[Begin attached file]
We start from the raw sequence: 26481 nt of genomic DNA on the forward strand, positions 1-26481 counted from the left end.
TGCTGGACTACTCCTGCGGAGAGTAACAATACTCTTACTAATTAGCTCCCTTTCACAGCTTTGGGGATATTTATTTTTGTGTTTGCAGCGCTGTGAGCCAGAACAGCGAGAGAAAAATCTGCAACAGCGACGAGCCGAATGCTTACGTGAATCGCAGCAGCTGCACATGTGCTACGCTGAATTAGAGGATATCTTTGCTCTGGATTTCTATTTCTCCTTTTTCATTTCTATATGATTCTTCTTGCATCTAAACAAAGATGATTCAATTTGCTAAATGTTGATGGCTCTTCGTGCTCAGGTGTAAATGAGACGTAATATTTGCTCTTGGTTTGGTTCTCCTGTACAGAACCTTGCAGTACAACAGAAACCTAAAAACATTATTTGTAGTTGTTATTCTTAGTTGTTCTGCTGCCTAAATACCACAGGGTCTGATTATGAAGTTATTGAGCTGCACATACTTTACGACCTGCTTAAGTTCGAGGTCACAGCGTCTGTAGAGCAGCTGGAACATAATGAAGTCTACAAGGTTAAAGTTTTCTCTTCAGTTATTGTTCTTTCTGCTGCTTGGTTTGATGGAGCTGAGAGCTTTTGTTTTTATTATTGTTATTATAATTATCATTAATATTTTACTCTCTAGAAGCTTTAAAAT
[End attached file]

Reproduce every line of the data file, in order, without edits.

We start from the raw sequence: 26481 nt of genomic DNA on the forward strand, positions 1-26481 counted from the left end.
TGCTGGACTACTCCTGCGGAGAGTAACAATACTCTTACTAATTAGCTCCCTTTCACAGCTTTGGGGATATTTATTTTTGTGTTTGCAGCGCTGTGAGCCAGAACAGCGAGAGAAAAATCTGCAACAGCGACGAGCCGAATGCTTACGTGAATCGCAGCAGCTGCACATGTGCTACGCTGAATTAGAGGATATCTTTGCTCTGGATTTCTATTTCTCCTTTTTCATTTCTATATGATTCTTCTTGCATCTAAACAAAGATGATTCAATTTGCTAAATGTTGATGGCTCTTCGTGCTCAGGTGTAAATGAGACGTAATATTTGCTCTTGGTTTGGTTCTCCTGTACAGAACCTTGCAGTACAACAGAAACCTAAAAACATTATTTGTAGTTGTTATTCTTAGTTGTTCTGCTGCCTAAATACCACAGGGTCTGATTATGAAGTTATTGAGCTGCACATACTTTACGACCTGCTTAAGTTCGAGGTCACAGCGTCTGTAGAGCAGCTGGAACATAATGAAGTCTACAAGGTTAAAGTTTTCTCTTCAGTTATTGTTCTTTCTGCTGCTTGGTTTGATGGAGCTGAGAGCTTTTGTTTTTATTATTGTTATTATAATTATCATTAATATTTTACTCTCTAGAAGCTTTAAAAT